Special Report
School & District Management

Can Michigan Sustain Its Multitiered Supports?

By Sarah D. Sparks — December 13, 2016 8 min read
Academic interventionist Pamela Westfall helps a group of 1st graders improve their reading skills at Elliott Elementary School in Holt, Mich.

Through a statewide initiative, Michigan has launched multitiered systems of supports as a framework to improve academics and behavior in more than half the state’s 900 elementary and secondary schools. But educators and researchers have found that initial buy-in, financial incentives, and even early success don’t guarantee schools will sustain the model for the long haul.

Multitiered systems of supports, or MTSS, are intended to address all students’ academic progress and behavior in schools by providing research-backed instruction for all students in academics and social-emotional development. Students who do not progress based only on this core instruction, known as Tier 1, are assessed regularly and provided increasingly intense interventions, called Tiers 2 and 3. The framework is intended to combine elements of similar models, like response to intervention for academics or positive behavior interventions and supports for behavior.

The model “is a recipe, it’s not a McDonald’s ‘value menu’ where you go, ‘I like this part and this part and this part,’” said Steve Netzel, the executive director of curriculum and staff development for the Holt public schools, a 5,600-student district south of Lansing. “It takes a while to understand it’s a system and it all interacts with each other. You can’t pick and choose.”

As similar models are tried out in districts nationwide, Michigan’s experience exemplifies the challenges of implementing systems of supports for general education students across grades, subjects, and schools.

More than 500 elementary and middle schools adopted the tiered-support-systems model between 2004, when the program started, and 2013. Schools saw the percentage of students meeting state reading benchmarks rise from 52 percent to more than 60 percent in the first three years, and behavior problems also fell. But Steve Goodman, the project director of Michigan’s multitiered-systems initiative, found that after that initial strong beginning, implementation dropped off rapidly after the third year, when start-up funding from the federal economic stimulus dried up. Fewer than one-third of schools met state implementation benchmarks, according to a study in 2014. More than 4 in 5 schools simply stopped reporting student data by the fourth year of the program. That was a disappointment, Goodman said, since the schools that did fully implement the framework saw much bigger gains, particularly in student behavior.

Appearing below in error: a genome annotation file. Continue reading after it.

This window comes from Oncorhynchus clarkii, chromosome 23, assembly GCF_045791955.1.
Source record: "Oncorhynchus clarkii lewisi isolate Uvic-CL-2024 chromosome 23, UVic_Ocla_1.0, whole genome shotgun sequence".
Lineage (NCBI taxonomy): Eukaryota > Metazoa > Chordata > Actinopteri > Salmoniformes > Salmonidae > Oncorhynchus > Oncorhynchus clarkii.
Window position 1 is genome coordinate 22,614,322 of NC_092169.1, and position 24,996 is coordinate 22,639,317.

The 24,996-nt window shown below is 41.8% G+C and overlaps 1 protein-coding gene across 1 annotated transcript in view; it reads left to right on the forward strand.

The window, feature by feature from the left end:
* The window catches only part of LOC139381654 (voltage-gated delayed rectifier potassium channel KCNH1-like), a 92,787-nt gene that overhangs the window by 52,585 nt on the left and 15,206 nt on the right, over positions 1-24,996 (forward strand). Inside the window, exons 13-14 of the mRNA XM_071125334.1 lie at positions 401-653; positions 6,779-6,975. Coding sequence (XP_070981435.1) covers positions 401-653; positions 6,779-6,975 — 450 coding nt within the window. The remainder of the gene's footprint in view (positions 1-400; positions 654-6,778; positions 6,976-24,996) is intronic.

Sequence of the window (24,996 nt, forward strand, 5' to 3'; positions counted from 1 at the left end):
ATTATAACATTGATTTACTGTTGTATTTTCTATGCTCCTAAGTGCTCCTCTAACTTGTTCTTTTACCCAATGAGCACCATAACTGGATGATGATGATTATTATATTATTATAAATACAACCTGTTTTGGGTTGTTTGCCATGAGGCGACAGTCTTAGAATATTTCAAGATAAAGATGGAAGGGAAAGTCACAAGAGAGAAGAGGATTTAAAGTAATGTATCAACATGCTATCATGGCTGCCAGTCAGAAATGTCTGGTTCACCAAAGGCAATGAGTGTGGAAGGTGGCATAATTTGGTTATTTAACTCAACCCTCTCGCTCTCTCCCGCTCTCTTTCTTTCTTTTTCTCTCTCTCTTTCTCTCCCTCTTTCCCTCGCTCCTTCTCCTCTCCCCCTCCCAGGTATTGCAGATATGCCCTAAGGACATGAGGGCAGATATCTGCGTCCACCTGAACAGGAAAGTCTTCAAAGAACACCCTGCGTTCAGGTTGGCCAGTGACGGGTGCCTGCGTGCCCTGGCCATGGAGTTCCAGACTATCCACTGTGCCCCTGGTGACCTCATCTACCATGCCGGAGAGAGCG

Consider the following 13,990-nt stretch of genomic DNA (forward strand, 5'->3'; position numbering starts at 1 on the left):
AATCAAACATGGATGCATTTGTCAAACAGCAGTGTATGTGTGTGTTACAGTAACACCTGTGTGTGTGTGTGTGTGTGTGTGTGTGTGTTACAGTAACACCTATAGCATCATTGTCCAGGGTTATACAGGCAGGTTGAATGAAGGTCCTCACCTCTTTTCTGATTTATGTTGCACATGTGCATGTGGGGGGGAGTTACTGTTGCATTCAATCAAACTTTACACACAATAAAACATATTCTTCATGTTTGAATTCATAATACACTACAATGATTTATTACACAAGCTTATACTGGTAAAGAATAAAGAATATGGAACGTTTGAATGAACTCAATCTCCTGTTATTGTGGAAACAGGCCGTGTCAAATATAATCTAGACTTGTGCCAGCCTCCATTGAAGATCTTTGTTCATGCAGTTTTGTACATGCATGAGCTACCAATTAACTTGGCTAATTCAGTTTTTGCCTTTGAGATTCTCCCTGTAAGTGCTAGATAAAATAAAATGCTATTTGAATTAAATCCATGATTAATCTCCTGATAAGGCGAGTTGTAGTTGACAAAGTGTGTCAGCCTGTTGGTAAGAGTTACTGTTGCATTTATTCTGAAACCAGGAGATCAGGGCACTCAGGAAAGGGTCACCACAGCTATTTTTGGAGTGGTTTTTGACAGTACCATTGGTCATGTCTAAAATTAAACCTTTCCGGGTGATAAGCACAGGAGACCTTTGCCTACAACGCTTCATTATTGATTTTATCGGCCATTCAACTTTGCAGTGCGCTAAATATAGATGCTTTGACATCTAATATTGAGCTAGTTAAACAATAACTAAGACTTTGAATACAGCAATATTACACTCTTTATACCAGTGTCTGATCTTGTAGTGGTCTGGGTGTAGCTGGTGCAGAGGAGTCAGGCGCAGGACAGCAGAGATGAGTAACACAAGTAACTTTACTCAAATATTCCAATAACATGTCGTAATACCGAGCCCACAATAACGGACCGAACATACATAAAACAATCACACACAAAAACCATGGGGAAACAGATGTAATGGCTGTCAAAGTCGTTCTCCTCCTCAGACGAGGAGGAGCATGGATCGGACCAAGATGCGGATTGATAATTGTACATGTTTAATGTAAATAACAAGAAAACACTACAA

“What we learned is we could get good outcomes from behavior and reading—when staff implemented it with fidelity,” Goodman said.

Study of Implementation

Michigan’s results mirror other studies also finding mixed results for schools trying to use the framework.

“There’s this idea that a tiered framework can be applied in many different domains and that those can complement each other,” said Rekha Balu, who studies response-to-intervention models for the research group MDRC. But, she added, “thinking of next-generation support systems, I see huge coordination challenges ahead.”

For example, this September, the Tennessee education department found fewer than 1 in 4 schools involved in the state’s mutltitiered-systems initiative actually had most teachers implementing all its core pieces.

Michigan's Model: Effects on Reading, Discipline


Source: Michigan’s Integrated Behavior and Learning Support Initiative